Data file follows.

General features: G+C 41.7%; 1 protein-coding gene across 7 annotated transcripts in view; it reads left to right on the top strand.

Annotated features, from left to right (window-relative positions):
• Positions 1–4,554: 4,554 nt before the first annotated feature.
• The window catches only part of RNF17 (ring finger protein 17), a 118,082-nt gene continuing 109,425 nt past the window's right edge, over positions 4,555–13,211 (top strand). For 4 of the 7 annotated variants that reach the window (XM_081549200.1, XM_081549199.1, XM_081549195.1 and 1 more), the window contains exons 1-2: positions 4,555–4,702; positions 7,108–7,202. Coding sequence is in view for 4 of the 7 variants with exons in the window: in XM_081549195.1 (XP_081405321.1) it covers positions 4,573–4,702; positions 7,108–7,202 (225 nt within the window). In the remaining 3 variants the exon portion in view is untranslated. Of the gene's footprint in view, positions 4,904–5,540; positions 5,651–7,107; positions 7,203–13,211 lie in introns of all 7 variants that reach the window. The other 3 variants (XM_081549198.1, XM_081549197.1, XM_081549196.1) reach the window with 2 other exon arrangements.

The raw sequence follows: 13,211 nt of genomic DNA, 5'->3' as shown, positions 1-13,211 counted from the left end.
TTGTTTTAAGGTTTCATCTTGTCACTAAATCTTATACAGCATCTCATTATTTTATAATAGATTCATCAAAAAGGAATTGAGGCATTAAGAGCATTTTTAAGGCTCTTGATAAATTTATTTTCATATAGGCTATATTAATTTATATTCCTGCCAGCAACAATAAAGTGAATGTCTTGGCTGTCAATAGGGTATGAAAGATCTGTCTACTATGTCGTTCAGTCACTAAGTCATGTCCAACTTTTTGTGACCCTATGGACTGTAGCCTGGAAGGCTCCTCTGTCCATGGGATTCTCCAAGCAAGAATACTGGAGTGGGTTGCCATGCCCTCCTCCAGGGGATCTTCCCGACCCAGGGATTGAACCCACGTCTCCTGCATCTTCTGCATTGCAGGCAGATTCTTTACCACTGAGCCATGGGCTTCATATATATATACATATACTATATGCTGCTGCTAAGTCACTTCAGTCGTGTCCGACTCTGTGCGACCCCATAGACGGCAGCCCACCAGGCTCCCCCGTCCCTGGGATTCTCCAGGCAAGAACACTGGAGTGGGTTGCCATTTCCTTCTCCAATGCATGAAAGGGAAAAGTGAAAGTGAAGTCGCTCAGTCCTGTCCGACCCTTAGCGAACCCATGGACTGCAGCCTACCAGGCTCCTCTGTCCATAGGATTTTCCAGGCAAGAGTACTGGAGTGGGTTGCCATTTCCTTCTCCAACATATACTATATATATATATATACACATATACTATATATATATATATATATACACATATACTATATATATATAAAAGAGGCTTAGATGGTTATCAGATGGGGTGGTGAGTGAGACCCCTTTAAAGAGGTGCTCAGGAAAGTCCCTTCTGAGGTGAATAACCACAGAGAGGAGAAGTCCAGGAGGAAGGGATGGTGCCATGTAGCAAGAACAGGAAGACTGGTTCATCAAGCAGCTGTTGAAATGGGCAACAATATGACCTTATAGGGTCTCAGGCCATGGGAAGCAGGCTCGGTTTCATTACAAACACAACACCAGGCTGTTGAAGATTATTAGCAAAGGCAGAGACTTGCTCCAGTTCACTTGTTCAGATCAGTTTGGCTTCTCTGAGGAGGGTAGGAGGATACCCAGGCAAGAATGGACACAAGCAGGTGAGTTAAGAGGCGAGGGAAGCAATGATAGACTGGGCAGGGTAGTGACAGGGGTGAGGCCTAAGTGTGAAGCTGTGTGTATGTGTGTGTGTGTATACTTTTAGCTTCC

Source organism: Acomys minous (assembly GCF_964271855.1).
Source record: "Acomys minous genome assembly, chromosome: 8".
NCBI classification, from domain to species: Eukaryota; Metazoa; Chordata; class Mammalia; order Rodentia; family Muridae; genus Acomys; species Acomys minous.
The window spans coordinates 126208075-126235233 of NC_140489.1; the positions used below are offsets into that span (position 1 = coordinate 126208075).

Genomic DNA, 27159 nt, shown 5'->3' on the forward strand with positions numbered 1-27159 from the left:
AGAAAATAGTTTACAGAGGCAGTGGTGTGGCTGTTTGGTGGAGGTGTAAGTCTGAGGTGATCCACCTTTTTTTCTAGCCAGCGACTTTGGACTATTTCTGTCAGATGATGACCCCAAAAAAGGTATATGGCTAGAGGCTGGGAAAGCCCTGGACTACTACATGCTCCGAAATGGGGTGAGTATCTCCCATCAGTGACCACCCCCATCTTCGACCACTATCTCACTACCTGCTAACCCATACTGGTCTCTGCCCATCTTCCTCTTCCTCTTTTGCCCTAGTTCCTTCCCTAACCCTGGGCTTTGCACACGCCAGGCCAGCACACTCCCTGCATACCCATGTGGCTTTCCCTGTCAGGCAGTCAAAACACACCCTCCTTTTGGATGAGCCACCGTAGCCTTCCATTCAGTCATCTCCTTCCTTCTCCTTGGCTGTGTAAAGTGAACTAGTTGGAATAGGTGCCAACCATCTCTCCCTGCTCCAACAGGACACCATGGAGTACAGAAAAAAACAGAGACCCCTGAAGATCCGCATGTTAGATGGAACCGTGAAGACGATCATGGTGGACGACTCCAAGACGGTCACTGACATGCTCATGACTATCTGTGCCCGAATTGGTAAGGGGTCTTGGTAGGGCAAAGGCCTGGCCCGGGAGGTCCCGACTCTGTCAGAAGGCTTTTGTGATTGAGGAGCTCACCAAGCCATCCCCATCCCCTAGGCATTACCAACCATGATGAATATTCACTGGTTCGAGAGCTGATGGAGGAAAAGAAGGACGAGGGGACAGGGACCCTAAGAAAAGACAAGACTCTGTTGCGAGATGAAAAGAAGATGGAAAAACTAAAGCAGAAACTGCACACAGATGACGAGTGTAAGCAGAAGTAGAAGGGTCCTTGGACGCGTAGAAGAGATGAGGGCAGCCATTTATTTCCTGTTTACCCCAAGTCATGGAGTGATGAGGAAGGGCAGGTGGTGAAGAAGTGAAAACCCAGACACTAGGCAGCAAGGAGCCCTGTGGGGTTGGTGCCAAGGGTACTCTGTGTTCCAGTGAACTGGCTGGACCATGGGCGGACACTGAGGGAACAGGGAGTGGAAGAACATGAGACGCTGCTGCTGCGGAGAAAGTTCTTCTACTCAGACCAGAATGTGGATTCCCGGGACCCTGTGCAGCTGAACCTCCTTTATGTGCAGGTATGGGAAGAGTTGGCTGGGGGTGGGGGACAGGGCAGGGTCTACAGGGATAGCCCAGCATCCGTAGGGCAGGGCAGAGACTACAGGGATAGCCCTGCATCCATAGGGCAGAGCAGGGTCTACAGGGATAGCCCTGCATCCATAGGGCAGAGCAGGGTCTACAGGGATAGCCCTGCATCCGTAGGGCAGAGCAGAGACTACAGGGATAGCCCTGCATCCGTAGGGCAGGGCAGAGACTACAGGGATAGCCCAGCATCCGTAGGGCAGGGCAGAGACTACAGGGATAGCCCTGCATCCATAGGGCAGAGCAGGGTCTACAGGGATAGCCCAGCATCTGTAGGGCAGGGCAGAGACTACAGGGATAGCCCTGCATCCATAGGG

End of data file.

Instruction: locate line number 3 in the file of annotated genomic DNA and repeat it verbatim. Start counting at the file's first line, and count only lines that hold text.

• Positions 1–4,554: 4,554 nt before the first annotated feature.